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Department of Primary Industries and Regional Development






This report documents the procedures used to identify suitable locations for irrigation development in the Pilbara region. It is the first study to investigate the potential for irrigated agriculture across the Pilbara. We used a desktop analysis to ascertain water availability and spatial data modelling to determine the potential of the land and soil resource to support irrigated agriculture. This study was part of the Pilbara Hinterland Agricultural Development Initiative (PHADI).

We used existing rangeland land inventory information augmented with digital spatial environmental data, in a process known as map disaggregation, to create soil and landform maps that had a quantified soil type prediction at every location on the ground. Soil type predictions were divided into 3 ‘irrigation suitability’ classes to identify areas most capable of supporting irrigation. We identified 3 landscape-scale constraints likely to preclude the development of irrigation in this extreme climate: inland flooding and inundation, water erosion and coastal inundation. We used proprietary data from Landgate and new datasets that were developed during this project to identify areas at heightened risk of these hazards and then excluded these areas from assessment. The assessment identified:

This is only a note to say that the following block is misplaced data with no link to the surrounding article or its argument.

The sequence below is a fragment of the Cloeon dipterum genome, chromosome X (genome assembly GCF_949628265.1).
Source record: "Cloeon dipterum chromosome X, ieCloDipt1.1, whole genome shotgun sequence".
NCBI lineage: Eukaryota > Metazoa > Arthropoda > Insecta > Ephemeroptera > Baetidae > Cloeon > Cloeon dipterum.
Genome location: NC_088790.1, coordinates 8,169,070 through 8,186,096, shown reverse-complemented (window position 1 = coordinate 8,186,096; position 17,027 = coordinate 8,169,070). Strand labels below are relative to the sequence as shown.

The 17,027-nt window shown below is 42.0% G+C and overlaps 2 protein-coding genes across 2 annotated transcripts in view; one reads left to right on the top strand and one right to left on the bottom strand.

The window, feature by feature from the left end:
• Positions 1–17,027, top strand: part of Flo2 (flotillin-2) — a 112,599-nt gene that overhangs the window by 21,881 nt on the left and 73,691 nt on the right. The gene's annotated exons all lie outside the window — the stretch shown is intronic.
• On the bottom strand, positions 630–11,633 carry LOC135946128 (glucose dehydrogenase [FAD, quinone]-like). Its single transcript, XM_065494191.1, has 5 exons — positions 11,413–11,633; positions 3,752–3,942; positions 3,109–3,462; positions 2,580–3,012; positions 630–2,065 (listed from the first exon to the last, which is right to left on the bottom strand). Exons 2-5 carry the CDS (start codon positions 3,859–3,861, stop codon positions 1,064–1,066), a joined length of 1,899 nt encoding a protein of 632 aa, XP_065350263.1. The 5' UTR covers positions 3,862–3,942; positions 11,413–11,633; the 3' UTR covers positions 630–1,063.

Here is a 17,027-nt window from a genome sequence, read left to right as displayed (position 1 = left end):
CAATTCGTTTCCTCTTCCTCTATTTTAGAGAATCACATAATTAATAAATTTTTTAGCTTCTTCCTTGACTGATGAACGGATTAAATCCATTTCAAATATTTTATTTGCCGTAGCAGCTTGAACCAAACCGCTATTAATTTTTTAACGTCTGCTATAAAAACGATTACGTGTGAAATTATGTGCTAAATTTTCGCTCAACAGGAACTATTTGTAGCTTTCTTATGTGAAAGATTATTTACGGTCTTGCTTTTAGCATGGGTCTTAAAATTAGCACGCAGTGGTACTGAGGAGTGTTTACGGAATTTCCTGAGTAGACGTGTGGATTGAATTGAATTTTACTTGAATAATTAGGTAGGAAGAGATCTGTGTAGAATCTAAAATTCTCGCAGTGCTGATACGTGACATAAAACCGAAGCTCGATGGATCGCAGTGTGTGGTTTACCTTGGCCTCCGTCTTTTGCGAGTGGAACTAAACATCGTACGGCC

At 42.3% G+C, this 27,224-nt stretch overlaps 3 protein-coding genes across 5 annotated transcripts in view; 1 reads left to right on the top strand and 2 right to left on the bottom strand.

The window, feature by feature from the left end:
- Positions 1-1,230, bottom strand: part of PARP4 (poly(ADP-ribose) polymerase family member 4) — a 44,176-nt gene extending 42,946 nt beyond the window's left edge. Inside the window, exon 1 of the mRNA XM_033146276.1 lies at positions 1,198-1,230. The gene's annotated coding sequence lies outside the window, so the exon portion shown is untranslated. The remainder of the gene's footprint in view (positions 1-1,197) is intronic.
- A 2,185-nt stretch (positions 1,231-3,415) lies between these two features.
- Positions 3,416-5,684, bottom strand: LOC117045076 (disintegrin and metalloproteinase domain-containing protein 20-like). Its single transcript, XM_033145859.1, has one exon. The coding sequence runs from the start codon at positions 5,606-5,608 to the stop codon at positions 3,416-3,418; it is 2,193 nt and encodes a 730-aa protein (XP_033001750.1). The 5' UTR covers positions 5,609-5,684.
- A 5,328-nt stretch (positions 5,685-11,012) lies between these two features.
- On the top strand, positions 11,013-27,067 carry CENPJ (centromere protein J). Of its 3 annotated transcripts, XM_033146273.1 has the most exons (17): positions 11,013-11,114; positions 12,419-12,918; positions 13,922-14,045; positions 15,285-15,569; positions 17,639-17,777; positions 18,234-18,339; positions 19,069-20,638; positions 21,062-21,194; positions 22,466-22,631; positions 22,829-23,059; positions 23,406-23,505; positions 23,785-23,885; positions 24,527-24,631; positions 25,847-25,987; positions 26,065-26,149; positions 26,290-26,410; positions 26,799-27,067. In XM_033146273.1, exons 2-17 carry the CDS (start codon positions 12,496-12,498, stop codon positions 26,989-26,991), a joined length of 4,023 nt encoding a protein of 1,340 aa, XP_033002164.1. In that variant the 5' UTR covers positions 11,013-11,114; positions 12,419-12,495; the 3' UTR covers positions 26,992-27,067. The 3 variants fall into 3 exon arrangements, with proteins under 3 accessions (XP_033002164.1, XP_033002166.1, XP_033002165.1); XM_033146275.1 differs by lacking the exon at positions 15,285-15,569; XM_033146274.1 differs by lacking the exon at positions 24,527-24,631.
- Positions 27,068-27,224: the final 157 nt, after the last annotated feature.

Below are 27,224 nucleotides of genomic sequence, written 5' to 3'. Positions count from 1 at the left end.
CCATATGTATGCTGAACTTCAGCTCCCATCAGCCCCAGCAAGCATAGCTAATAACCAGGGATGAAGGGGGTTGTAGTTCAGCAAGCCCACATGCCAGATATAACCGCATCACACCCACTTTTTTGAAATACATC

• 2.1 million ha of class A1 land (8% of the PHADI area); Class A1 land has soil and landform characteristics that are rated as highly suited to irrigation making up more than 70% of its area
  • other small areas with significant good land for irrigation, which should be able to support smaller-scale irrigation developments if water supplies can be secured.

The water assessment reviewed all publicly available data and information to assess potential water resources in the Pilbara that could support irrigated agriculture. Specifically, the water assessment reviewed:

  • the volume of water that was available in areas with allocation limits
  • mining areas having surplus dewater not used for mining operations or environmental purposes
  • other sources of water potentially available, including underdeveloped non-target aquifers
  • surface water flows that could be captured and stored through managed aquifer recharge systems.

The review identified 10 prospective areas that, combined, could have 100–120 GL/y of water resources available to support irrigated agriculture. Together, these 10 sites cover 5,000–12,000 ha across the Pilbara, with individual areas from 250–500 ha up to possibly 3,000 ha. These areas should be investigated in greater detail for water supply, water quality, landform and soil characteristics.

All prospective irrigation development, particularly large precinct-type development, must thoroughly assess social, environmental and economic impacts and consequences – we summarise some key considerations of these aspects in this report. Proponents considering smaller-scale development would benefit from considering these aspects early in their planning and should be aware of the regulatory processes that must be complied with.

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land and water resources, irrigated agriculture, spatial data modelling, land capability, Pilbara


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